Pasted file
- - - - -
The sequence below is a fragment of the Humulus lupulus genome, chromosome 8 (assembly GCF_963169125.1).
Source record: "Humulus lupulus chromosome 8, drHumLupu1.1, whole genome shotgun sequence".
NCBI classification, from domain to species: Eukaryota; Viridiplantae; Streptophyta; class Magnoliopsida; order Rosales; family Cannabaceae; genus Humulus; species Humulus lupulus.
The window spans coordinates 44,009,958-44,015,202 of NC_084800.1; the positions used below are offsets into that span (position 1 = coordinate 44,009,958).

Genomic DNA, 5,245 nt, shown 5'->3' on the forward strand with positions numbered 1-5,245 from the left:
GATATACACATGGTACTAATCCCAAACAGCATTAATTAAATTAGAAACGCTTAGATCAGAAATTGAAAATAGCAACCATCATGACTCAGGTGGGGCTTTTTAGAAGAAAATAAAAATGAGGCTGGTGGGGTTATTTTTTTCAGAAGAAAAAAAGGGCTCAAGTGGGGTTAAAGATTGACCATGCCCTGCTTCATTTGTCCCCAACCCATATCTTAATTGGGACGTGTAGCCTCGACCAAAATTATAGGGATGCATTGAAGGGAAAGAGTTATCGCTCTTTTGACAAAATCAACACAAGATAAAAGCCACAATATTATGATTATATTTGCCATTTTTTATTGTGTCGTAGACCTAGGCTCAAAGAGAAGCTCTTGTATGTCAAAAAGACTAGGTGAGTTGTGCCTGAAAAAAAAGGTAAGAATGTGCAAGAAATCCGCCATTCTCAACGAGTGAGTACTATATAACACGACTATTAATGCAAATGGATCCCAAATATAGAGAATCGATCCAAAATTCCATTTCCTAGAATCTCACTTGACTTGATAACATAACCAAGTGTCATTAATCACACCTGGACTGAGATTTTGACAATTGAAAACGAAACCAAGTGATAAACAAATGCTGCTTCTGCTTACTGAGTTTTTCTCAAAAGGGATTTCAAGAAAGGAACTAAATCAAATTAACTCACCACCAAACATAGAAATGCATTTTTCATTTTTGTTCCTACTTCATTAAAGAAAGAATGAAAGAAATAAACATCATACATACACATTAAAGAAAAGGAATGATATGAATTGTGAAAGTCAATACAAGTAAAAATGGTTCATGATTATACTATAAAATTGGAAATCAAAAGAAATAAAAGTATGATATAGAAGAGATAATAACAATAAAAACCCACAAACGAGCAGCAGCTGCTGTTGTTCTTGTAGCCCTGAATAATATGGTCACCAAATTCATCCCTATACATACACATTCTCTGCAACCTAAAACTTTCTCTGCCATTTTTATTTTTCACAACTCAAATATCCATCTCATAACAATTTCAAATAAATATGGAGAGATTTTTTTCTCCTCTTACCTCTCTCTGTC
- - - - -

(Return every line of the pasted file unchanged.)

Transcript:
The sequence below is a fragment of the Humulus lupulus genome, chromosome 8 (assembly GCF_963169125.1).
Source record: "Humulus lupulus chromosome 8, drHumLupu1.1, whole genome shotgun sequence".
NCBI classification, from domain to species: Eukaryota; Viridiplantae; Streptophyta; class Magnoliopsida; order Rosales; family Cannabaceae; genus Humulus; species Humulus lupulus.
The window spans coordinates 44,009,958-44,015,202 of NC_084800.1; the positions used below are offsets into that span (position 1 = coordinate 44,009,958).

Genomic DNA, 5,245 nt, shown 5'->3' on the forward strand with positions numbered 1-5,245 from the left:
GATATACACATGGTACTAATCCCAAACAGCATTAATTAAATTAGAAACGCTTAGATCAGAAATTGAAAATAGCAACCATCATGACTCAGGTGGGGCTTTTTAGAAGAAAATAAAAATGAGGCTGGTGGGGTTATTTTTTTCAGAAGAAAAAAAGGGCTCAAGTGGGGTTAAAGATTGACCATGCCCTGCTTCATTTGTCCCCAACCCATATCTTAATTGGGACGTGTAGCCTCGACCAAAATTATAGGGATGCATTGAAGGGAAAGAGTTATCGCTCTTTTGACAAAATCAACACAAGATAAAAGCCACAATATTATGATTATATTTGCCATTTTTTATTGTGTCGTAGACCTAGGCTCAAAGAGAAGCTCTTGTATGTCAAAAAGACTAGGTGAGTTGTGCCTGAAAAAAAAGGTAAGAATGTGCAAGAAATCCGCCATTCTCAACGAGTGAGTACTATATAACACGACTATTAATGCAAATGGATCCCAAATATAGAGAATCGATCCAAAATTCCATTTCCTAGAATCTCACTTGACTTGATAACATAACCAAGTGTCATTAATCACACCTGGACTGAGATTTTGACAATTGAAAACGAAACCAAGTGATAAACAAATGCTGCTTCTGCTTACTGAGTTTTTCTCAAAAGGGATTTCAAGAAAGGAACTAAATCAAATTAACTCACCACCAAACATAGAAATGCATTTTTCATTTTTGTTCCTACTTCATTAAAGAAAGAATGAAAGAAATAAACATCATACATACACATTAAAGAAAAGGAATGATATGAATTGTGAAAGTCAATACAAGTAAAAATGGTTCATGATTATACTATAAAATTGGAAATCAAAAGAAATAAAAGTATGATATAGAAGAGATAATAACAATAAAAACCCACAAACGAGCAGCAGCTGCTGTTGTTCTTGTAGCCCTGAATAATATGGTCACCAAATTCATCCCTATACATACACATTCTCTGCAACCTAAAACTTTCTCTGCCATTTTTATTTTTCACAACTCAAATATCCATCTCATAACAATTTCAAATAAATATGGAGAGATTTTTTTCTCCTCTTACCTCTCTCTGTC